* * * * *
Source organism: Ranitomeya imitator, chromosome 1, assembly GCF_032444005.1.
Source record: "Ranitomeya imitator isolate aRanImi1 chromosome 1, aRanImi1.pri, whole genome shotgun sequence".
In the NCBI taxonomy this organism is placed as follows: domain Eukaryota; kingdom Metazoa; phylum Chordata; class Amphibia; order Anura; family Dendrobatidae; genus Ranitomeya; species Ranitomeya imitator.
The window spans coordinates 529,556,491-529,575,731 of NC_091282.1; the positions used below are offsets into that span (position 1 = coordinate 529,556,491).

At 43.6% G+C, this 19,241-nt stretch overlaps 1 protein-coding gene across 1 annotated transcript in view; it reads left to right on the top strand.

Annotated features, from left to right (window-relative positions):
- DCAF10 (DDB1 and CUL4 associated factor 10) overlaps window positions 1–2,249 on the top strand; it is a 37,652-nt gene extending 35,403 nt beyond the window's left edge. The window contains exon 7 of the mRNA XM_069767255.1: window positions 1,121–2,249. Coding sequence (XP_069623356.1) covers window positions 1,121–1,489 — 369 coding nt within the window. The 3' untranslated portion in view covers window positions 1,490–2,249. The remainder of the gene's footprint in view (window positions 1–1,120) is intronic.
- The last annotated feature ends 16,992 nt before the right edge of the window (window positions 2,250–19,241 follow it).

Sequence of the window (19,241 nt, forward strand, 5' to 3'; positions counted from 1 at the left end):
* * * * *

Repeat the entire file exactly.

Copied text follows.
Source organism: Ranitomeya imitator, chromosome 1, assembly GCF_032444005.1.
Source record: "Ranitomeya imitator isolate aRanImi1 chromosome 1, aRanImi1.pri, whole genome shotgun sequence".
In the NCBI taxonomy this organism is placed as follows: domain Eukaryota; kingdom Metazoa; phylum Chordata; class Amphibia; order Anura; family Dendrobatidae; genus Ranitomeya; species Ranitomeya imitator.
The window spans coordinates 529,556,491-529,575,731 of NC_091282.1; the positions used below are offsets into that span (position 1 = coordinate 529,556,491).

At 43.6% G+C, this 19,241-nt stretch overlaps 1 protein-coding gene across 1 annotated transcript in view; it reads left to right on the top strand.

Annotated features, from left to right (window-relative positions):
- DCAF10 (DDB1 and CUL4 associated factor 10) overlaps window positions 1–2,249 on the top strand; it is a 37,652-nt gene extending 35,403 nt beyond the window's left edge. The window contains exon 7 of the mRNA XM_069767255.1: window positions 1,121–2,249. Coding sequence (XP_069623356.1) covers window positions 1,121–1,489 — 369 coding nt within the window. The 3' untranslated portion in view covers window positions 1,490–2,249. The remainder of the gene's footprint in view (window positions 1–1,120) is intronic.
- The last annotated feature ends 16,992 nt before the right edge of the window (window positions 2,250–19,241 follow it).

Sequence of the window (19,241 nt, forward strand, 5' to 3'; positions counted from 1 at the left end):